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Huskie Food Pantry looks for sustainability

By Kristen Lookingland


DeKALB | Huskie Food Pantry officials are discussing plans to raise financial stability and implement new community service ideas with the Student Involvement and Leadership Development department, the pantry’s advisory committee and NIU.

Finding sustainable financial supporters has become a priority for the pantry, as its budget is decreasing. The state budget makes it difficult for officials at the food pantry to ask NIU for money, said Liz McKee, Huskie Food Pantry supervisor. She hopes the pantry will be sustained by enough involvement from the community.

The pantry is volunteer-operated and serves non-perishable foods and fresh produce from the DeKalb County Community Gardens and the Northern Illinois Food Bank. Students must have a valid OneCard for access. Students with a meal plan are not eligible for the pantry, according to the pantry’s website.

“[Typically, campuses] are finding some strong donors who really want to support [food pantries] and [work] on writing grants to support personnel,” McKee said. “So we’re looking at hiring [more] interns and currently have a donor who is very interested in supporting that, but we want to have a sustainable way to support interns. So, we’re looking at how [to do that] with that assistance now for a little, but then stand on our own and make sure we can move forward.”

University members, including officials from the Student Financial Aid office and Community Affairs, are coming up with action plans for students who are in a difficult living situation, so students who are facing living insecurities other than hunger can get by.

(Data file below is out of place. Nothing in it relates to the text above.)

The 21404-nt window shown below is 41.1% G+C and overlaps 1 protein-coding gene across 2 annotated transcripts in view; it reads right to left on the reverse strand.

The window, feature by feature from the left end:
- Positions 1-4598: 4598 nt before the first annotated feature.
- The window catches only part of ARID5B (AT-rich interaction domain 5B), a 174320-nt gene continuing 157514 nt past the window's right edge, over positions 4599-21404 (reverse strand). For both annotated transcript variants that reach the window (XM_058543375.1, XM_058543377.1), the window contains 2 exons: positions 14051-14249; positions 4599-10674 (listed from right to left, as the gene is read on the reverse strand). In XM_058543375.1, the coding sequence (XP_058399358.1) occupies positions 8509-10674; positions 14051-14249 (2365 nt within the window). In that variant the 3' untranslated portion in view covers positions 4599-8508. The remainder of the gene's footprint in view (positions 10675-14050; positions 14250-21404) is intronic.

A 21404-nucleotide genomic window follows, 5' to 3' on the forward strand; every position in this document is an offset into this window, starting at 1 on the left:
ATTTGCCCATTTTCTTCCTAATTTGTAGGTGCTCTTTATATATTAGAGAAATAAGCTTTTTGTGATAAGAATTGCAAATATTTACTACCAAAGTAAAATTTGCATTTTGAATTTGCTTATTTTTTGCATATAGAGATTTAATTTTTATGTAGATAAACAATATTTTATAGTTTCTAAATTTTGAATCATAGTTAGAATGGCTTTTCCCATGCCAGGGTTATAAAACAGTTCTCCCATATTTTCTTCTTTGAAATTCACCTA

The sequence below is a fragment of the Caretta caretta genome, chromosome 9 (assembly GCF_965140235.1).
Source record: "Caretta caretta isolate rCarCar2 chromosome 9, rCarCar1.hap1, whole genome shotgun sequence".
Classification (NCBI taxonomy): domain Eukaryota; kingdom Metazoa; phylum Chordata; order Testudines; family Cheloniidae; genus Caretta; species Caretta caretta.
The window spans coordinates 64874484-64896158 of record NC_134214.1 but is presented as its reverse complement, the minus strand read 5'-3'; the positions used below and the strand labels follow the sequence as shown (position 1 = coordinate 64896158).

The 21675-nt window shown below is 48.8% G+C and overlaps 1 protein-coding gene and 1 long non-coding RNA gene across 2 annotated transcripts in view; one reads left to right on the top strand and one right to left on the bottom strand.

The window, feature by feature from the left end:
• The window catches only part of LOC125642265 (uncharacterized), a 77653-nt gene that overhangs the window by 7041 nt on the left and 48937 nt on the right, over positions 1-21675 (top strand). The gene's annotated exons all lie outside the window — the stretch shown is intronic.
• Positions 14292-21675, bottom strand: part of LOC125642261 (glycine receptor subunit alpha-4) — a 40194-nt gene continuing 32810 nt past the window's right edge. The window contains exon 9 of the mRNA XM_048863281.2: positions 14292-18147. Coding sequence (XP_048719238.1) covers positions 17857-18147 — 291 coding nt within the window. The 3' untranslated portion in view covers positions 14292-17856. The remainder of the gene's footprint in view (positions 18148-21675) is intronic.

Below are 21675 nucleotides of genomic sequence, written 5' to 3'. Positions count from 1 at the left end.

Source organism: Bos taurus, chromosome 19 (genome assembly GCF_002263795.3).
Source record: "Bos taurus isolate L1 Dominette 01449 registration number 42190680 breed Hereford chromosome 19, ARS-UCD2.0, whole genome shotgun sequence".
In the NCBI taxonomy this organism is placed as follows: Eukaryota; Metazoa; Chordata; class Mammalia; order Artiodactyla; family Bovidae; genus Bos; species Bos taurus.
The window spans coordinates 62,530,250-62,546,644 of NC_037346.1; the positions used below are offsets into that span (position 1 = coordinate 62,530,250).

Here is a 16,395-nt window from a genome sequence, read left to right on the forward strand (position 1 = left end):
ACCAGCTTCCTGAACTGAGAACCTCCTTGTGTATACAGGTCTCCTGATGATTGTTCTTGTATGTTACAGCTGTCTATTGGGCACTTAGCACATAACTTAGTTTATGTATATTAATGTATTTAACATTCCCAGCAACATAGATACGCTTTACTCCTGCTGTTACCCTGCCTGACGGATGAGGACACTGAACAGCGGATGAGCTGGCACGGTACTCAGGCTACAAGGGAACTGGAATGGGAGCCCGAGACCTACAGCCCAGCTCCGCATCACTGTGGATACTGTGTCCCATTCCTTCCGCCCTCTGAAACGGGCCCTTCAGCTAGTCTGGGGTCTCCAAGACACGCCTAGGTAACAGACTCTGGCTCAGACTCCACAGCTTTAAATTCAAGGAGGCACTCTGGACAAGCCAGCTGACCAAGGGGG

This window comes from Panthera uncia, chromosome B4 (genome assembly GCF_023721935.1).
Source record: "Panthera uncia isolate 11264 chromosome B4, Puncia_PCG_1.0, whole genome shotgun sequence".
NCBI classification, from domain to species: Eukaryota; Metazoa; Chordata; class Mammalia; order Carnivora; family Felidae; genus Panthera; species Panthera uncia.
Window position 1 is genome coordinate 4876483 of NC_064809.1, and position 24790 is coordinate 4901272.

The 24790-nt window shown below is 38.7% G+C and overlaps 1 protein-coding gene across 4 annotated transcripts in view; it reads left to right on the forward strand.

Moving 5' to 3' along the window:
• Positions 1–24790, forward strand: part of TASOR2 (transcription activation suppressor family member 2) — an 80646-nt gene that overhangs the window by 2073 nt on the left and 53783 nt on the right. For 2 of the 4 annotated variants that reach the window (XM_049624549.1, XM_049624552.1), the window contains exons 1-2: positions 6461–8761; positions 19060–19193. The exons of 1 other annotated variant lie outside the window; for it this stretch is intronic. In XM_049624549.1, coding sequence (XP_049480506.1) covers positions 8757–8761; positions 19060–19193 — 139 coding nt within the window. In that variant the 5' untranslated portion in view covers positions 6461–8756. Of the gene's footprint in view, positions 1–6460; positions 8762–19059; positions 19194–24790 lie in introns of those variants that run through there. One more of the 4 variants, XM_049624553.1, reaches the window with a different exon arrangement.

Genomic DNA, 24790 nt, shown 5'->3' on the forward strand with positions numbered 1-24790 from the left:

“We’ve done a lot of benchmarking with other pantries,” McKee said. “This year, [we’re going to] make sure we have food to provide to our students but also gather a lot of data to see how we can [run the pantry] better in the future, and I think we are being very successful in being able to feed our students, and I’m very proud and excited about that, but I think there are a lot of things we can do in the future.”

For her pantry internship, Sam Wrzesinski, senior family and child studies major, completed a benchmark interview consisting of how the food pantry at the University of Nebraska Omaha worked and included the methods the university uses and what fundraising events it holds.

Her role includes fundraising, coming up with event ideas and updating the pantry’s Facebook page.

“It’s just really nice getting to be a part of helping out the NIU student population, because I’ve never really had a job [on campus],” Wrzesinski said. “I feel that it kind of ties in with my major a little bit, at least like the population and demographic network serving.”

The food pantry became a NIU-supported operation this summer and moved from the Grace Place Campus ministry, 401 Normal Road, to the Chicken Evans Fieldhouse.

The food pantry’s new location is rent free and includes renovations, such as electrical work and redoing the carpeted floors.

The food insecurity rate in DeKalb County is 13.9 percent, according to the pantry’s website. The poverty rate for the county in 2014 was 14.7 percent, according to non-profit organization Heartland Alliance’s website.

“Now that I have gotten a start through the Huskie Food Pantry, I definitely would love to stick around and continue helping out NIU and [the] DeKalb community,” Wrzesinski said. “I just think it’s really important to give back because I got such a great experience here at NIU.”

A grand re-opening is being held Thursday at the food pantry.


Article originally posted on Northern Star.



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